Cigar Review – Corazon Toro by Davidoff
Falling into the recent trend of high-end manufacturers putting out budget-priced cigars is the Corazon by Davidoff. This medium-bodied offering combines an Ecuadorian Connecticut-seed wrapper with aged Dominican binder and filler leaves, and sells for as low as less than $3 a stick. Considering the fact that this wallet-friendly stogie is made by the same guys that gave us Avo and the Griffins, I was curious to see what the Corazon had to offer, especially at such a manageable price-point. I chose the Toro (6×50), and put it to the test.
The cigar sported a silky Connecticut wrapper and appeared to be pretty solidly constructed and evenly filled. A dry tasting gave off soft notes of nutty and buttery flavor, coupled with some rich tobacco. After toasting the foot thoroughly, it lit up evenly and with no problems.
My first impressions were close to what I got from the pre-light, notes of butter and nuts accompanied a very rich and pungent tobacco flavor. This stick was, however, a bit more robust than I was expecting, at least initially, and while there were no peppery notes present, I felt the aged Dominican filler tobaccos read a bit spicy.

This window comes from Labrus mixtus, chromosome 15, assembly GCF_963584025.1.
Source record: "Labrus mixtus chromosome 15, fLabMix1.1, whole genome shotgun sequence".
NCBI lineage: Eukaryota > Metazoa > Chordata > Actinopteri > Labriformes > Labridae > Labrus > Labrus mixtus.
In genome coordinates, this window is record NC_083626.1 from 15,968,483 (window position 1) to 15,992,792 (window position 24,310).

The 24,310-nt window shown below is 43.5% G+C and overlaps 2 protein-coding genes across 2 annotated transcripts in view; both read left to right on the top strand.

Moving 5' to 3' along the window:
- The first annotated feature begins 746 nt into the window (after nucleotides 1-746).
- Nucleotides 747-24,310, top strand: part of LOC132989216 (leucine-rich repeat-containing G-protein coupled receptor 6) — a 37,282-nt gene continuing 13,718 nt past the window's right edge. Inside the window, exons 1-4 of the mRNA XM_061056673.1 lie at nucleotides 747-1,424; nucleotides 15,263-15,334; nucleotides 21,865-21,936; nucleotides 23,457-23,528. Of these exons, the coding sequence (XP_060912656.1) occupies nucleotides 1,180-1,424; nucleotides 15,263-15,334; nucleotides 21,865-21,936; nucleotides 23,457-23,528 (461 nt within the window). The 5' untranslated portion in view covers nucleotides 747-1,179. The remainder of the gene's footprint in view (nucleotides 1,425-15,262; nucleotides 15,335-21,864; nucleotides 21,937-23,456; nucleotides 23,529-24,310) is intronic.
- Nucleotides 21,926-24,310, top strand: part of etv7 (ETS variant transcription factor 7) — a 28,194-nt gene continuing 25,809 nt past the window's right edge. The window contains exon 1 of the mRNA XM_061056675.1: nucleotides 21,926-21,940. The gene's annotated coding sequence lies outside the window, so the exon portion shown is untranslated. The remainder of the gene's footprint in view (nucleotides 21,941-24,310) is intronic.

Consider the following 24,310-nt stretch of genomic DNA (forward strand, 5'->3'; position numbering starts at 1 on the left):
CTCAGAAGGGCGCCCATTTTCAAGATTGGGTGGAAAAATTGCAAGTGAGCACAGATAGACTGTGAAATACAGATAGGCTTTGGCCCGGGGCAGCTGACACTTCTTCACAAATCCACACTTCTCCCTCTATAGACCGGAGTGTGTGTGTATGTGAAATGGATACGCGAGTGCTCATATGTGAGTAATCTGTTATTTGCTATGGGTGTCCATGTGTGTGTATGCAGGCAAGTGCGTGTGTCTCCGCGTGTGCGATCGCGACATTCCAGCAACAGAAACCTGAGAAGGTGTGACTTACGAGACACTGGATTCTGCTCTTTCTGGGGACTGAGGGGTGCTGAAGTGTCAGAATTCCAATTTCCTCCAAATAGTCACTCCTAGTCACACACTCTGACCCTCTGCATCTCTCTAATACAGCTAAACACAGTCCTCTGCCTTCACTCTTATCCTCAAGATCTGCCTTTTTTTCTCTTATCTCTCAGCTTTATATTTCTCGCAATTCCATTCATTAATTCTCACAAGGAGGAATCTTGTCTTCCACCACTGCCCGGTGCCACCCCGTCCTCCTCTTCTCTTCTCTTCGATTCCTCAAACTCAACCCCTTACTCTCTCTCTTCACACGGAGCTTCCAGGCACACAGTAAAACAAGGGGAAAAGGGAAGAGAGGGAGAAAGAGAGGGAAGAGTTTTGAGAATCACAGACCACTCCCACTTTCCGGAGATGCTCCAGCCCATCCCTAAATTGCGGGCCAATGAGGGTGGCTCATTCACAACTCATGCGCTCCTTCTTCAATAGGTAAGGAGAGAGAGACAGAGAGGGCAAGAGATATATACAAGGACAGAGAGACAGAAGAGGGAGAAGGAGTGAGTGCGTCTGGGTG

After a quick purge in the 2nd third, the flavors stayed fairly consistent, but took on a new smoothness. The smoke was creamy, full, and held well-balanced flavors, showcasing the adept blending that went into the cigar. The spiciness died down a bit to make room for the smooth wave of bold buttery flavor that had been building, and the stick was still burning razor-straight.
During the final stretch notes of hay and coffee emerged, adding a new dimension to the stogie, and right towards the end I detected just a bit of white pepper on the finish. This cigar seemed to almost work backwards, with the last third being the smoothest and tastiest portion of the stick. Just as the healthy grey/black tiger-striped ash I had accumulated finally dropped to the pavement I decided to wrap it up.
Throughout the entire cigar the draw was easy and open, and the burn never wavered. That alone scores big points for any cigar in my book, especially one with a price tag as modest as this. This stogie didn’t wow me with major complexity or extravagant flavors, but it did deliver consistent, tasty smoke and was absolutely maintenance-free. While not the usual type of cigar one would expect from Davidoff, the Corazon would certainly make an excellent “everyday” smoke because of both its affordability, and its solid taste and performance. Hey, they can’t all be Avo #2’s, right? I deem the Corazon worthy of a humble smoke anytime, and give it a well-deserved grade of B+.
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